Peer Evaluation

The College of Fine Arts expects each department and school to ensure that peer teaching observation reports are conducted and submitted periodically for all full-time, perennial faculty, whether tenure-track or non-tenure track.

Peer teaching observation reports are an increasingly important part of promotion dossiers, Comprehensive Periodic Reviews of tenured faculty, or nominations for faculty honors.  Care should be taken to provide detailed, thorough, and constructive feedback on every faculty member’s teaching competencies on a regular interval as follows:

  • Assistant Professors should have a minimum of two peer teaching observation reports in the dossier for Third Year Review and not fewer than two more included in the tenure promotion file.
  • Associate Professors should have a minimum of three peer teaching observation reports in the dossier for promotion.
  • Non-tenure track faculty members should have a minimum of three peer teaching observation reports in the dossier for promotion.
  • A minimum of one peer teaching observation report from the six-year period under review should be in the dossier for Comprehensive Periodic Review.

Peer teaching observations should be assigned or approved by the chair, director, or his/her designee, but the individual faculty member bears equal responsibility to ensure that these observation reports are accomplished in a timely fashion.

In addition to evaluating teaching competencies, peer teaching observations can provide constructive learning opportunities for the faculty member. To that end, peer teaching observations are best conducted at regular intervals rather than being crowded into the several weeks or few months prior to a review or nomination. For promotion within non-tenure track ranks or for promotion to professor, the ideal would be one peer teaching observation report from each of the three years preceding the year the promotion is considered.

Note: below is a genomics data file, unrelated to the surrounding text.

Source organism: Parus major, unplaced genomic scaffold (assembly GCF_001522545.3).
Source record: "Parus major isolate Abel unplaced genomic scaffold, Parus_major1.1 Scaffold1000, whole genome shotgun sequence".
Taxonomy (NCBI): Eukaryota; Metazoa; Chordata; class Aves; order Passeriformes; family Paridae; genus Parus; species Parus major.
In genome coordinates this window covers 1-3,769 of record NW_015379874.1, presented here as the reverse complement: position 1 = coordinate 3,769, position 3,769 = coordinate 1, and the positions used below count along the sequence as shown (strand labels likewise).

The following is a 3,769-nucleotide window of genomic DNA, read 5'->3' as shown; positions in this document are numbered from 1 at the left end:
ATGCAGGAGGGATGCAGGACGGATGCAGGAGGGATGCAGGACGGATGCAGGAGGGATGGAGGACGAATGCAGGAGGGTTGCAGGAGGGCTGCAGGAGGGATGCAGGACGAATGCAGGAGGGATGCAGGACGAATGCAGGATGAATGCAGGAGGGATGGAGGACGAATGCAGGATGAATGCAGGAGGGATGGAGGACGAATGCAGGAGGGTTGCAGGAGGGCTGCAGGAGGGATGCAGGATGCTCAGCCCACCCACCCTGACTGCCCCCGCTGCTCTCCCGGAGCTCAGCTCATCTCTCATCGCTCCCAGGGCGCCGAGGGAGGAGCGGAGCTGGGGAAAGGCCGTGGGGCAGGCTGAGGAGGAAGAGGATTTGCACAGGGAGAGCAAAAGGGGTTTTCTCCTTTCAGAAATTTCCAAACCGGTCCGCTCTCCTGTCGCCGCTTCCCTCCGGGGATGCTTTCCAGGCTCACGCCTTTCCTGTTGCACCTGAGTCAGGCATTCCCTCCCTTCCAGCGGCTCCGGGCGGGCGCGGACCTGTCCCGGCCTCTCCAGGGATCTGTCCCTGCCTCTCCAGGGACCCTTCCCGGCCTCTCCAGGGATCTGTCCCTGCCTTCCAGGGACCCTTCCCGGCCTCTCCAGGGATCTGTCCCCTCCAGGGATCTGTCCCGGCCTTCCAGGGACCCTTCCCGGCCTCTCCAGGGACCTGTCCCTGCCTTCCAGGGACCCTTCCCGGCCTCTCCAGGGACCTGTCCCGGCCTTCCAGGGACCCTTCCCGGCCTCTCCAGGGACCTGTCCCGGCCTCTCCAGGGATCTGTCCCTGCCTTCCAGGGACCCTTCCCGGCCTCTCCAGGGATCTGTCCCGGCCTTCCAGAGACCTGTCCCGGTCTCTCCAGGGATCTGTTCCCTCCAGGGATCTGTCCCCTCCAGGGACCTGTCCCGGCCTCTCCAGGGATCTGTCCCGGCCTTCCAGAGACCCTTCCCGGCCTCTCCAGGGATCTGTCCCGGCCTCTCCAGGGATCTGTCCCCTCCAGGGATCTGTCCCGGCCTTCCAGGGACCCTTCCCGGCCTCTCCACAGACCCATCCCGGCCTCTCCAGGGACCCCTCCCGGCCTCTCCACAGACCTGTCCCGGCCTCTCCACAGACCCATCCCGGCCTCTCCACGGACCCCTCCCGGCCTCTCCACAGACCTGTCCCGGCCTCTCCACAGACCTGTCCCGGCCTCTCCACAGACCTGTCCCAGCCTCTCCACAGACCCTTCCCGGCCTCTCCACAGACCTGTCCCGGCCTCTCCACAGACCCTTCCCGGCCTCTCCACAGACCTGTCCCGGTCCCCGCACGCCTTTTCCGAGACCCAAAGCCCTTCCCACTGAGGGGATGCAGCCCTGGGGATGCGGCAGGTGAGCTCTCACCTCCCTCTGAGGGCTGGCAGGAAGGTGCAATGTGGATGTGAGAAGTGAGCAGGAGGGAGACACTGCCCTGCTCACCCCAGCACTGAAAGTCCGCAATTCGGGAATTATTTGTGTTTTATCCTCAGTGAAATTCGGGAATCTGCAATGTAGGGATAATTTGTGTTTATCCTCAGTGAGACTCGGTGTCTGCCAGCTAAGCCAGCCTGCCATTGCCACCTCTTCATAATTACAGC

In each case, these guidelines set minimum expectations and not maximums or optimal goals. Each department and school is encouraged to adopt additional and more creative measures of teaching ability or improvement as appropriate, including but not limited to contracting external evaluators, observing the same class over a period of multiple semesters, conducting self-assessments, attending teaching development workshops, engaging faculty mentors, acquiring mid-semester course feedback, and encouraging teaching innovation.

Consistent with these guidelines, each department and school may set internal policy on peer teaching observation reports.

The Office of the Executive Vice President and Provost’s “General Guidelines for Promotion and Tenure of All Faculty Ranks Excluding the Medical School” outlines the University’s expectations: These reports are broad evaluations of the candidate’s effectiveness as a teacher at the graduate and/or undergraduate levels by those faculty members conducting the in-class observations. The reports should cover such elements as presentation, course content, organization, clarity of written materials, rigor and fairness of written examinations, appropriateness of methodology and student outcomes.

Peer observation reports should include the following, per provost’s guidelines:

  1. Number and title of course observed
  2. Date of report
  3. Date of classroom observation
  4. Description of methods by which instructor engages students in learning
  5. Date on which the observation was discussed with the candidate
  6. Constructive advice
  7. Any specific improvement from previous peer observation reports
  8. Name and signature of observer(s)

Information on how to conduct a peer classroom observation is available on the Peer Teaching Observation web page of the Faculty Innovation Center.